Bird GuideLoonsArctic Loon

At a Glance

The Old World counterpart to our Pacific Loon, entering North America mainly as an uncommon summer resident in far western Alaska. The two are very similar, and until recently they were combined as one species under the name 'Arctic Loon.' The true Arctic Loon (of the form found in eastern Siberia and western Alaska) is larger than the Pacific Loon, but its habits are similar.
Duck-like Birds, Loons
Low Concern
Lakes, Ponds, and Rivers, Open Ocean, Tundra and Boreal Habitats
Alaska and The North
Direct Flight, Rapid Wingbeats

Range & Identification

Migration & Range Maps

Movements of Alaska birds poorly known; may winter in waters around Aleutians. Numbers are seen flying past St. Lawrence Island, Bering Sea, in late spring.


23-28" (58-73 cm). Very similar to Pacific Loon. A bit larger, with white patch above waterline on rear flanks, slightly bolder stripes on neck. At close range, Alaska race shows green gloss on throat (usually purple on Pacific Loon).
About the size of a Heron, About the size of a Mallard or Herring Gull
Black, Blue, Gray, Green, White
Wing Shape
Narrow, Pointed, Tapered
Tail Shape

Songs and Calls

Similar to Pacific Loon, a harsh kok-kok-kok-kok. Adults on nesting ground issue an eerie, long-carrying moan or wail.
Call Pattern
Complex, Falling, Rising
Call Type
Croak/Quack, Odd, Scream, Yodel


Lakes, ocean. In Alaskan breeding range found mainly on large lakes surrounded by open tundra. In winter on ocean, probably usually within a few miles of land.



2, sometimes 1-3. Olive to brown, with blackish spots. Both sexes incubate (although female does more), 28-30 days.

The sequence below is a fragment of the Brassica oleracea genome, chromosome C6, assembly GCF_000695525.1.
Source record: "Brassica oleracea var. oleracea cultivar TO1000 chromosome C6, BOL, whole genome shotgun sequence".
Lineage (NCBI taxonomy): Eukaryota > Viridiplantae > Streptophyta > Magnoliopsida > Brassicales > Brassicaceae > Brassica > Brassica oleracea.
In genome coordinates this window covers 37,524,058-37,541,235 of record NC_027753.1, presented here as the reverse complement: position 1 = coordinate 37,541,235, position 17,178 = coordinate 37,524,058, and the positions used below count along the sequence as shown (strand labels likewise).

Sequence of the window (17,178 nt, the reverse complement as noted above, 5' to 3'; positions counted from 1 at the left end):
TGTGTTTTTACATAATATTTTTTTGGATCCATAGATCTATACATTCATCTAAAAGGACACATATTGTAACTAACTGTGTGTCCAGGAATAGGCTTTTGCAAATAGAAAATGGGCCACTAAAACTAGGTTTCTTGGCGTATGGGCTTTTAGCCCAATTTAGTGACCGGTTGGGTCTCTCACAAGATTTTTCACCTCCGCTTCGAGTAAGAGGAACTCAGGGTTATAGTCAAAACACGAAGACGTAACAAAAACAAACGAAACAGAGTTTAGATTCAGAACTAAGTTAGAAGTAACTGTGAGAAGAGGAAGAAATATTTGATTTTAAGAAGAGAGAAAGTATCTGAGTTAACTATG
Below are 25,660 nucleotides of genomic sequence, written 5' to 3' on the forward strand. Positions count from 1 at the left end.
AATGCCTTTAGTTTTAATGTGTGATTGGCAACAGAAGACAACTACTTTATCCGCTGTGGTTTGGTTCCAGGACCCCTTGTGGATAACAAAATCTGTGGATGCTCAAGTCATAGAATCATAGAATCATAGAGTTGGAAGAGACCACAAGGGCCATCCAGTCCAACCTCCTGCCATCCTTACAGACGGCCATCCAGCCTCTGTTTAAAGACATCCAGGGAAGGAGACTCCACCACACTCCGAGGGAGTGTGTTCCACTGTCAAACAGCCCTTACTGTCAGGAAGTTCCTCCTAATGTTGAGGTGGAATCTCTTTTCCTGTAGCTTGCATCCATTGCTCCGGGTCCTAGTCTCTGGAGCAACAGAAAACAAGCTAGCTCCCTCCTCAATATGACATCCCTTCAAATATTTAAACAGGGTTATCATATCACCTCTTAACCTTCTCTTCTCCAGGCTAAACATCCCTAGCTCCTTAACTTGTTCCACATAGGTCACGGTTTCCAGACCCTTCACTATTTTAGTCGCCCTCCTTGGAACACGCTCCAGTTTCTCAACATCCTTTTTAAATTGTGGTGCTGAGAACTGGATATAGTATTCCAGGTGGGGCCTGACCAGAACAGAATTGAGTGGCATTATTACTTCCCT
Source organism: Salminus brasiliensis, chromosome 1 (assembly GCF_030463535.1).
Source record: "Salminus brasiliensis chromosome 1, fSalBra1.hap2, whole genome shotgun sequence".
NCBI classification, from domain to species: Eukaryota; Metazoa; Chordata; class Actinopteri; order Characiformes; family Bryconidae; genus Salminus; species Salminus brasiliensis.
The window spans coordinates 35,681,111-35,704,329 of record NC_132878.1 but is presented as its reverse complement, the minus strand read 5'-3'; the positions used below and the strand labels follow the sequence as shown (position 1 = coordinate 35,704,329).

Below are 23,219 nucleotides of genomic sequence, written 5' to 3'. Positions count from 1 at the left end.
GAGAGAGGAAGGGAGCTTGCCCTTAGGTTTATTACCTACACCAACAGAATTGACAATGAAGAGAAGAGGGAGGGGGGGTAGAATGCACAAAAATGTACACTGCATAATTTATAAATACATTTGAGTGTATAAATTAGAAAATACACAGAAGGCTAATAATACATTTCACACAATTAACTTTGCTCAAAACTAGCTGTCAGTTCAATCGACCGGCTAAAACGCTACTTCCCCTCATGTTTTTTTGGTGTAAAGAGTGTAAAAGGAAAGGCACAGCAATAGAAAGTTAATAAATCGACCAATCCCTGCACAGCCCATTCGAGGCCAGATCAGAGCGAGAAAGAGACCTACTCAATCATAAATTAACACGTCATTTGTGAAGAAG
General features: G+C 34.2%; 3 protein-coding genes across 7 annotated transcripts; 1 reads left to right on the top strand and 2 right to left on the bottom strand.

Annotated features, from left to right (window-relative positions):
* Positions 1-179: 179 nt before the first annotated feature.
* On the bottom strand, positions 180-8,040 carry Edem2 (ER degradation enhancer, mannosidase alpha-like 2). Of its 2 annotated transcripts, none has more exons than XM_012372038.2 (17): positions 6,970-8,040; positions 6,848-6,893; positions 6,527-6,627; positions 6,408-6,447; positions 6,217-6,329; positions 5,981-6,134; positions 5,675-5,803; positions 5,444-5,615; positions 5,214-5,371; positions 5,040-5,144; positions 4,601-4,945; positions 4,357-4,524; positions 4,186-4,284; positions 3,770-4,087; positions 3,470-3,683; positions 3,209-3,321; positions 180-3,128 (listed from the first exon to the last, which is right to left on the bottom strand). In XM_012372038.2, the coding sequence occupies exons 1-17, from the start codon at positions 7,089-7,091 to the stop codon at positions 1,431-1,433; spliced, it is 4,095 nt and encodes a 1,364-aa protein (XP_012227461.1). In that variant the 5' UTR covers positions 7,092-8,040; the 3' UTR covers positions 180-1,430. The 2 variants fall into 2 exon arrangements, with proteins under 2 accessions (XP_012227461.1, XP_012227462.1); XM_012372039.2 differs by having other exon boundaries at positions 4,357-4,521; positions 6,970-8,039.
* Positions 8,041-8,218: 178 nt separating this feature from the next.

Leave nest shortly after hatching, return to nest for sleeping during first few nights, then sleep on water under parents' wings. Both parents feed young. Adults may fly several miles from nesting territory to other waters to eat and to bring back food for young. Age at first flight probably 60-65 days. One brood per year.

Feeding Behavior

Loons do their foraging by diving from the surface and swimming underwater. They often swim along the surface with their heads partly submerged, peering about underwater, watching for prey before they dive. They are propelled mainly by their feet, but may sometimes use their wings also when turning or in bursts of speed. Loons find their food by sight.


Mostly fish, but more varied in summer. In winter and on ocean eats mainly small fish, including gobies, sticklebacks, herrings, cod, and others. In breeding season, diet also includes crustaceans, mollusks, aquatic insects. Rarely eats frogs, leeches, small amounts of plant material.


May mate for life. Courtship displays include ritualized bill-dipping and splash-diving by both members of pair. Nest: Site is in shallow water, or on island or shore near water. Nest is a heap of vegetation, sometimes mixed with mud; may rarely build floating nest. Both sexes help build nest.

Climate Vulnerability

Conservation Status